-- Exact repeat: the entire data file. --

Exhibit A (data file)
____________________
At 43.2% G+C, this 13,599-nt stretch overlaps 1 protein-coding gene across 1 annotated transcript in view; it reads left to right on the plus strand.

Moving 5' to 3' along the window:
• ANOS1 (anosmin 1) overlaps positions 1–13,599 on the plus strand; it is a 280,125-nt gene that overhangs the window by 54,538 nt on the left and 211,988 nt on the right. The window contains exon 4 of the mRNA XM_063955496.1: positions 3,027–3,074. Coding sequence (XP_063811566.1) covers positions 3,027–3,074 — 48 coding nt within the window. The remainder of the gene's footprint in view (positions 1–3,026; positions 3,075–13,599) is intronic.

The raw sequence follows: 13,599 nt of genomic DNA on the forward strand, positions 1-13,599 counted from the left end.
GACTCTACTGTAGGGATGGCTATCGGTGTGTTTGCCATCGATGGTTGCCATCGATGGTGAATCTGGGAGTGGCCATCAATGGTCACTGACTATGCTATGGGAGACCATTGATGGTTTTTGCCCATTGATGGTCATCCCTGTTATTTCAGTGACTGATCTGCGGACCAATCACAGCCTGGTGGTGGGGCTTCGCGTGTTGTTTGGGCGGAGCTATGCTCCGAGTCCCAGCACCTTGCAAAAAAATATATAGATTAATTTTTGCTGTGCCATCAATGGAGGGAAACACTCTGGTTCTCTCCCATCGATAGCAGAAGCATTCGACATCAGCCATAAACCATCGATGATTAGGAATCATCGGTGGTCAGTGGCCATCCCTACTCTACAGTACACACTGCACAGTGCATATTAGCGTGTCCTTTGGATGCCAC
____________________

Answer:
At 43.2% G+C, this 13,599-nt stretch overlaps 1 protein-coding gene across 1 annotated transcript in view; it reads left to right on the plus strand.

Moving 5' to 3' along the window:
• ANOS1 (anosmin 1) overlaps positions 1–13,599 on the plus strand; it is a 280,125-nt gene that overhangs the window by 54,538 nt on the left and 211,988 nt on the right. The window contains exon 4 of the mRNA XM_063955496.1: positions 3,027–3,074. Coding sequence (XP_063811566.1) covers positions 3,027–3,074 — 48 coding nt within the window. The remainder of the gene's footprint in view (positions 1–3,026; positions 3,075–13,599) is intronic.

The raw sequence follows: 13,599 nt of genomic DNA on the forward strand, positions 1-13,599 counted from the left end.
GACTCTACTGTAGGGATGGCTATCGGTGTGTTTGCCATCGATGGTTGCCATCGATGGTGAATCTGGGAGTGGCCATCAATGGTCACTGACTATGCTATGGGAGACCATTGATGGTTTTTGCCCATTGATGGTCATCCCTGTTATTTCAGTGACTGATCTGCGGACCAATCACAGCCTGGTGGTGGGGCTTCGCGTGTTGTTTGGGCGGAGCTATGCTCCGAGTCCCAGCACCTTGCAAAAAAATATATAGATTAATTTTTGCTGTGCCATCAATGGAGGGAAACACTCTGGTTCTCTCCCATCGATAGCAGAAGCATTCGACATCAGCCATAAACCATCGATGATTAGGAATCATCGGTGGTCAGTGGCCATCCCTACTCTACAGTACACACTGCACAGTGCATATTAGCGTGTCCTTTGGATGCCAC